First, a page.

Gasoline isn’t getting any cheaper, and emergency vehicles use a whole lot of it just to sit in one place and idle. Historically, idling has been a fact of life for emergency vehicles. Emergency responders show up to a call with only the vaguest idea of how long their vehicle is going to sit unattended. With light bars, radios, computers, barcode scanners and a host of other power hungry electronics, it just isn’t practical to try to run everything on battery power alone. A dead battery leaves you without those important electronics and in need of a jump start. So, you leave the engine on. But that’s not good, either.
First of all, idling burns gas. Emergency vehicles tend to be a bit gasoline thirsty to begin with. Sure, you won’t burn a half tank of gas by idling for an hour or two at a time, but think about it. Every vehicle on the planet gets the same fuel economy while idling: 0 MPG. If your engine isn’t moving your vehicle, or actively charging your battery via the generator, it isn’t doing anything useful.
Second of all, burning gas pollutes the environment. Modern vehicle emissions systems are pretty impressive. They keep a lot of nasty stuff out of the air, but if you’re burning gas or diesel, there’s no escaping CO2 emissions. A gallon of gas weighs only about 6 pounds, yet emits 19 pounds of CO2! The math seems a bit hard to believe, but it’s true. It would be nice to see our public (and private) emergency fleets setting an example, especially when considering the growing number of states and municipalities that are legislating anti-idling measures. Plus, being green is popular!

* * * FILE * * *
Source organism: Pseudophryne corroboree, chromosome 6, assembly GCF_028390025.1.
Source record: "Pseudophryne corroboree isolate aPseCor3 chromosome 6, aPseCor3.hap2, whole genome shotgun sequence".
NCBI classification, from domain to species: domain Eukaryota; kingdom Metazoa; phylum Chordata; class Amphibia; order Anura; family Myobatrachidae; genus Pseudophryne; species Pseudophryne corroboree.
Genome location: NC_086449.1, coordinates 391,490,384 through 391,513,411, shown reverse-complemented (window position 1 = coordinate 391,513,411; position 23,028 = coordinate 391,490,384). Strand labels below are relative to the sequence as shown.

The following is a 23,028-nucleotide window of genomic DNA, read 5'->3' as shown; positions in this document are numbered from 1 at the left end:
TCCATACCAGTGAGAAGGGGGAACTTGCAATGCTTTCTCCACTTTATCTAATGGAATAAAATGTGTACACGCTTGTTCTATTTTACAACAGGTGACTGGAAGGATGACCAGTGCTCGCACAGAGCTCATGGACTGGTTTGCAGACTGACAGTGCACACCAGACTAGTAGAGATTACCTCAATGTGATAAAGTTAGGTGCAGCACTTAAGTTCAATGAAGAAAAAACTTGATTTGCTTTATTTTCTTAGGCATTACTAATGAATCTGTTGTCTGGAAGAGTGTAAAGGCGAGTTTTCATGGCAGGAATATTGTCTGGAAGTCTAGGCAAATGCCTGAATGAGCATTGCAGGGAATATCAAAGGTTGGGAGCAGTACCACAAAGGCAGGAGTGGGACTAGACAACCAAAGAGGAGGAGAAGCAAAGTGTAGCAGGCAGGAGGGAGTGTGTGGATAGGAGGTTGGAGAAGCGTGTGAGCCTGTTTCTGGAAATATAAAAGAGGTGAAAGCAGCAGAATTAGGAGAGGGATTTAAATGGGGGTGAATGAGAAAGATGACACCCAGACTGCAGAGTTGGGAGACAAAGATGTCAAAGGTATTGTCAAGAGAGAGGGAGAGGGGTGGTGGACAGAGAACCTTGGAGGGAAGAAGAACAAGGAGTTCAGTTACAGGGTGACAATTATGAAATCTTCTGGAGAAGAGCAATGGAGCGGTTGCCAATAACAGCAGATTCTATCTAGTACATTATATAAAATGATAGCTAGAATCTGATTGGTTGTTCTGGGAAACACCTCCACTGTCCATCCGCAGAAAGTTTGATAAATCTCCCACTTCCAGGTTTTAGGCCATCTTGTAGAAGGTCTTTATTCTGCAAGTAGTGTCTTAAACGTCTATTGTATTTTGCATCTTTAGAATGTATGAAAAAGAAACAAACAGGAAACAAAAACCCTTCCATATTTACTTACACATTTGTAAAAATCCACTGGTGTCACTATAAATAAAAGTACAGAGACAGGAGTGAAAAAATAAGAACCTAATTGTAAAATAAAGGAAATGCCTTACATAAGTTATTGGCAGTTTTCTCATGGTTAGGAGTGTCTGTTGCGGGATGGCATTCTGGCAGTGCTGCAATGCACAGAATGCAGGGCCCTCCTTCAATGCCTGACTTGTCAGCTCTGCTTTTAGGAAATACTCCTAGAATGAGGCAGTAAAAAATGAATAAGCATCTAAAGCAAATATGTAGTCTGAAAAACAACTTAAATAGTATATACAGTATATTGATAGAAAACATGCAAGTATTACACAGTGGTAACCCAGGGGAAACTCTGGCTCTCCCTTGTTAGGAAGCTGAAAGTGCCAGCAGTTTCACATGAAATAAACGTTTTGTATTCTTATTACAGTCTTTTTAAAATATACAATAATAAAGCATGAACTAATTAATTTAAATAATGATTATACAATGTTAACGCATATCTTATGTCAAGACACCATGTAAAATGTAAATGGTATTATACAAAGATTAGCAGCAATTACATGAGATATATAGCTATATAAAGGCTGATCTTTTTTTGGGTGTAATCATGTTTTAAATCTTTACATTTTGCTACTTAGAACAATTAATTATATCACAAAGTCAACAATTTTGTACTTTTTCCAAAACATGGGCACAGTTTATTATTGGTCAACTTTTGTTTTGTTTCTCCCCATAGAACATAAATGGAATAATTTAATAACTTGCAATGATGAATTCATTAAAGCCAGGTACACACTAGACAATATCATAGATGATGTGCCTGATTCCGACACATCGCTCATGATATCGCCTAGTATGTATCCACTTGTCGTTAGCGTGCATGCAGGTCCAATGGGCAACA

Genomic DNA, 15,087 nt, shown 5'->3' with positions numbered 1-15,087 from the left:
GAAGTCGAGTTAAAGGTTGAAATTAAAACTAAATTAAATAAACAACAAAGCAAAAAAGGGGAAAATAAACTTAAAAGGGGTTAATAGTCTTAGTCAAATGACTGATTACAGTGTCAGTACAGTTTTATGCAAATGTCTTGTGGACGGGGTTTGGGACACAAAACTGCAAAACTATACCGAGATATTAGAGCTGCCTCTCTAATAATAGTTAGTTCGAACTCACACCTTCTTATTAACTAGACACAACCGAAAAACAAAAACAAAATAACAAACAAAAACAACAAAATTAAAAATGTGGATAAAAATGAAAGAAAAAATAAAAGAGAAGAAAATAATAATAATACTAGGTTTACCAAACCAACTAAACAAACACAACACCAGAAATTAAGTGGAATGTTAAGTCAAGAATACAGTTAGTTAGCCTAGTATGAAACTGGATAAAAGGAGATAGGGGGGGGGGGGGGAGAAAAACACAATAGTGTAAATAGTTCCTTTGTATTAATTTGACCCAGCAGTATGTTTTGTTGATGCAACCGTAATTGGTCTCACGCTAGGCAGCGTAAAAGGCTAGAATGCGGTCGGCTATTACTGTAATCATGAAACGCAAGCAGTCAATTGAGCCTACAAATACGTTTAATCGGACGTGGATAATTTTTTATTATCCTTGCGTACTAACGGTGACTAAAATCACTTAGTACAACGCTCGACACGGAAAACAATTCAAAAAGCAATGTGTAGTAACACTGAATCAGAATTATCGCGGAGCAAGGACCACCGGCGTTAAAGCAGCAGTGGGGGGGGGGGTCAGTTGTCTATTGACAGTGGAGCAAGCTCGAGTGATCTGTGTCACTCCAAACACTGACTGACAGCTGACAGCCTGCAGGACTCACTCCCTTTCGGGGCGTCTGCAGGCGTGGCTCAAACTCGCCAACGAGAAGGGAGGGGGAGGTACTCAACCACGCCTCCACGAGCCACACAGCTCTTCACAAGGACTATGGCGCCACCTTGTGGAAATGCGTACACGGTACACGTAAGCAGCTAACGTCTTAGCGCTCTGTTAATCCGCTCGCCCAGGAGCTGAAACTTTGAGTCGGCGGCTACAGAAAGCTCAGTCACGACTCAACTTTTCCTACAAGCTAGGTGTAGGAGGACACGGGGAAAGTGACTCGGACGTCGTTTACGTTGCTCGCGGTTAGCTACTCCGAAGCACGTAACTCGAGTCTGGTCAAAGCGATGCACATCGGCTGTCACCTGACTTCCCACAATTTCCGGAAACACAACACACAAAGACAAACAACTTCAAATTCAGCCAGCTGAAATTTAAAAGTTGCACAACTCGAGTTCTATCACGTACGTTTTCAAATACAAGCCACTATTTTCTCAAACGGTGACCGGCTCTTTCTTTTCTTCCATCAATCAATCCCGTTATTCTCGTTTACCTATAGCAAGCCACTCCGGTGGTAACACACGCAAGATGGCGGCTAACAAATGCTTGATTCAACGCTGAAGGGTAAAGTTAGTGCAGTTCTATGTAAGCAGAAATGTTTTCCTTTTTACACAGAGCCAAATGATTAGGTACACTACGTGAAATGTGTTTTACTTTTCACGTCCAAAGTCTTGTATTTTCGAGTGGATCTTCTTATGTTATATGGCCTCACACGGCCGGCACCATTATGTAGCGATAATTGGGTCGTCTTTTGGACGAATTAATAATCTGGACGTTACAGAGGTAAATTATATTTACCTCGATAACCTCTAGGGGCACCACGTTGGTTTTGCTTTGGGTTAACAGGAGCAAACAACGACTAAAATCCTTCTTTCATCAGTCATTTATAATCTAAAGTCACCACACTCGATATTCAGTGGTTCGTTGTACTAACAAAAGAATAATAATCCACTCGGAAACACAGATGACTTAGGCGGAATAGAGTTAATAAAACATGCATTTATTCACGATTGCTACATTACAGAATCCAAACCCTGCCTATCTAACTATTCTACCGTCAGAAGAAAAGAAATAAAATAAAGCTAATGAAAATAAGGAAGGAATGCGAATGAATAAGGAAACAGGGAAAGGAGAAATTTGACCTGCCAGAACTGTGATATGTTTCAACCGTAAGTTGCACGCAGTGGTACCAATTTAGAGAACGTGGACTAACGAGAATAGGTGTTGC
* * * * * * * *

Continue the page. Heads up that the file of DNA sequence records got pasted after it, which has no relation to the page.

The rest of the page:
Finally, idling wears on the engine. Aside from just the extra hours, an engine at idle speed is far from peak efficiency. It runs at lower temperatures, causing incomplete combustion. This creates fuel residues that increase engine wear, and higher condensation in exhaust systems, which decreases their useful life. Engine wear means increased repair budgets and decreased vehicle life. In other words, more expenses.
This month, our partner Havis is shipping its second generation idle management system, the IdleRight 2. This generation simplifies installation by leveraging the existing market of remote car starters, which also reduces the price tag. The cost of the combination of a commercial remote starter and the IdleRight 2 is in the $200-300 range, making it easily attainable with a rapid return on investment. The unit monitors the vehicle electrical system and starts the engine to recharge only when necessary. With this unit, you can expect to:
- Reduce carbon emissions. Go Green!
- Reduce fuel consumption. Save Greenbacks!
- Reduce maintenance and increase engine life. Save More Greenbacks!
What’s not to like? If you have questions about the IdleRight 2 or wish to inquire about an evaluation unit, send me an email. Questions and comments are welcome below, and as always, we welcome your calls.